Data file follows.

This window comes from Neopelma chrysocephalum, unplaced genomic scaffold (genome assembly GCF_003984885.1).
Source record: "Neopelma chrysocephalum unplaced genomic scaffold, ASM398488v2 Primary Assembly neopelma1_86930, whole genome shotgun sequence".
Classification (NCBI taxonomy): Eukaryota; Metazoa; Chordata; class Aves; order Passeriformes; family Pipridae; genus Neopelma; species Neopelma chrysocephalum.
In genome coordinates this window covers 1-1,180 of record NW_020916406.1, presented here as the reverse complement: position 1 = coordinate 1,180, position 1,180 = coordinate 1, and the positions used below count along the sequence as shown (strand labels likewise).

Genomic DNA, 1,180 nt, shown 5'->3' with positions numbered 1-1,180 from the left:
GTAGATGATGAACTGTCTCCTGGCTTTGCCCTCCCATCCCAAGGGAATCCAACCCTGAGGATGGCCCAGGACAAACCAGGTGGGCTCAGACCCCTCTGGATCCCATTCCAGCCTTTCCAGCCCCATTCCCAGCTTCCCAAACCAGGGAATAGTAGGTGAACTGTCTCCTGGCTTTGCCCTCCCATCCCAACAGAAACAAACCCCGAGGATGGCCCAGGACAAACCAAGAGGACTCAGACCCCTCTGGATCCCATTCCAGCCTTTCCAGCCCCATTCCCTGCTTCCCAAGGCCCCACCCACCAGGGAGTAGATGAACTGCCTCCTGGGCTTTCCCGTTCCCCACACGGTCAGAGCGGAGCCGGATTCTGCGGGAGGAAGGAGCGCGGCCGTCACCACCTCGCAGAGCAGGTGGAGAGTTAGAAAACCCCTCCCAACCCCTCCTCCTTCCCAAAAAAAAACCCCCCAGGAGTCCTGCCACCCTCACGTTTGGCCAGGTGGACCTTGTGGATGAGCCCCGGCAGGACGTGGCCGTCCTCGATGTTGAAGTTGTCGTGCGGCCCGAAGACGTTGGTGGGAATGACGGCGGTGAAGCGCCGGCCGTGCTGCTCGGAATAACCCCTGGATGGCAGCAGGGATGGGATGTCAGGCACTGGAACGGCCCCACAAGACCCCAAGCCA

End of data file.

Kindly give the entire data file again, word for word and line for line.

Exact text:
This window comes from Neopelma chrysocephalum, unplaced genomic scaffold (genome assembly GCF_003984885.1).
Source record: "Neopelma chrysocephalum unplaced genomic scaffold, ASM398488v2 Primary Assembly neopelma1_86930, whole genome shotgun sequence".
Classification (NCBI taxonomy): Eukaryota; Metazoa; Chordata; class Aves; order Passeriformes; family Pipridae; genus Neopelma; species Neopelma chrysocephalum.
In genome coordinates this window covers 1-1,180 of record NW_020916406.1, presented here as the reverse complement: position 1 = coordinate 1,180, position 1,180 = coordinate 1, and the positions used below count along the sequence as shown (strand labels likewise).

Genomic DNA, 1,180 nt, shown 5'->3' with positions numbered 1-1,180 from the left:
GTAGATGATGAACTGTCTCCTGGCTTTGCCCTCCCATCCCAAGGGAATCCAACCCTGAGGATGGCCCAGGACAAACCAGGTGGGCTCAGACCCCTCTGGATCCCATTCCAGCCTTTCCAGCCCCATTCCCAGCTTCCCAAACCAGGGAATAGTAGGTGAACTGTCTCCTGGCTTTGCCCTCCCATCCCAACAGAAACAAACCCCGAGGATGGCCCAGGACAAACCAAGAGGACTCAGACCCCTCTGGATCCCATTCCAGCCTTTCCAGCCCCATTCCCTGCTTCCCAAGGCCCCACCCACCAGGGAGTAGATGAACTGCCTCCTGGGCTTTCCCGTTCCCCACACGGTCAGAGCGGAGCCGGATTCTGCGGGAGGAAGGAGCGCGGCCGTCACCACCTCGCAGAGCAGGTGGAGAGTTAGAAAACCCCTCCCAACCCCTCCTCCTTCCCAAAAAAAAACCCCCCAGGAGTCCTGCCACCCTCACGTTTGGCCAGGTGGACCTTGTGGATGAGCCCCGGCAGGACGTGGCCGTCCTCGATGTTGAAGTTGTCGTGCGGCCCGAAGACGTTGGTGGGAATGACGGCGGTGAAGCGCCGGCCGTGCTGCTCGGAATAACCCCTGGATGGCAGCAGGGATGGGATGTCAGGCACTGGAACGGCCCCACAAGACCCCAAGCCA